I first heard about Margaret Kilgallen in the documentary-fllm, Beautiful Losers. I was instantly captivated by her hand-made quality work. Her typographic art also interested me and how well she incorporated it into her illustrations into some of her artwork. (picture to left: Margaret Kilgallen creating graffiti on a freight train)
Margaret Kilgallen was born in Washington, D.C, but was raised in Maryland. She lived in a town influenced by folk traditions, banjoes, and amish quilting which can be seen through her art. She attended College in Colorado, studying letterpress printing and eventually moved to San Francisco. Here she joined a group of artists, which shaped her influence in her art. Their group’s background included graffiti, beat poetry, mural painting, and
(above picture: one of her installations including a variety of typography and illustration pieces) underground comics. Within this group, she met Barry McGee, who later she married and raised a child.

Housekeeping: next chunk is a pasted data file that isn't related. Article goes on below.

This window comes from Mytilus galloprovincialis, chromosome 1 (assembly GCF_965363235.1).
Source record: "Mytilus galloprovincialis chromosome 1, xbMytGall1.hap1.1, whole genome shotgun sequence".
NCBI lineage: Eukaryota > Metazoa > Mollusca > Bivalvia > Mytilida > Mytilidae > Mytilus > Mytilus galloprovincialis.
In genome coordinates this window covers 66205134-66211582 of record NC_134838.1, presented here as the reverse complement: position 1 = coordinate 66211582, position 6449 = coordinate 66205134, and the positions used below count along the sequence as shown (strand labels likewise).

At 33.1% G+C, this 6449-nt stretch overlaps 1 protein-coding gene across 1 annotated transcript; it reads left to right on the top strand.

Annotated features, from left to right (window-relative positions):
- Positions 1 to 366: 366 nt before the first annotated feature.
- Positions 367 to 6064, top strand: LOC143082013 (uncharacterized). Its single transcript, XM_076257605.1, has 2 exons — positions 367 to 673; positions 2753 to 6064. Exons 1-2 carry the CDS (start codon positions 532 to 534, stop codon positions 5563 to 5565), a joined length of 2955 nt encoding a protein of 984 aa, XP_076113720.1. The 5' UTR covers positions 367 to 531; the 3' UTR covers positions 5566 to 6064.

Her art and typography, being influenced by folk traditions, also had a organic carnival-themed typography. It was said she would buy discounted bad-quality paint that no one wanted and create her art with it. People doubt that those colors could create beautiful art, but she proved their opinions wrong. Her handmade art stood out, even in the worst-quality paint. She never made any initial sketches for her work or guidelines before painting. Her will power and determination to just do, just paint was amazing. (Picture to left: Kilgallen created beautiful visual narratives)
Her art can be seen throughout San Francisco where she painted hundreds of murals, created drawings on freight trains under her tag name, Matokie Slaughter. (left: one of Kilgallen’s graffiti work with her tag name)
Someone quoted that, “her ability to execute massive installations a) so perfectly, and b) so fast was astonishing. I think that came from her experience on
Kilgallen died at the age of 34, in June 2001, due to breast cancer. Even with her sickness, she was able to create a lot of art work with determination. Her strong, independent spirit will forever be remembered through her artwork. (picture to left: one of Kilgallen’s large and wonderful installations)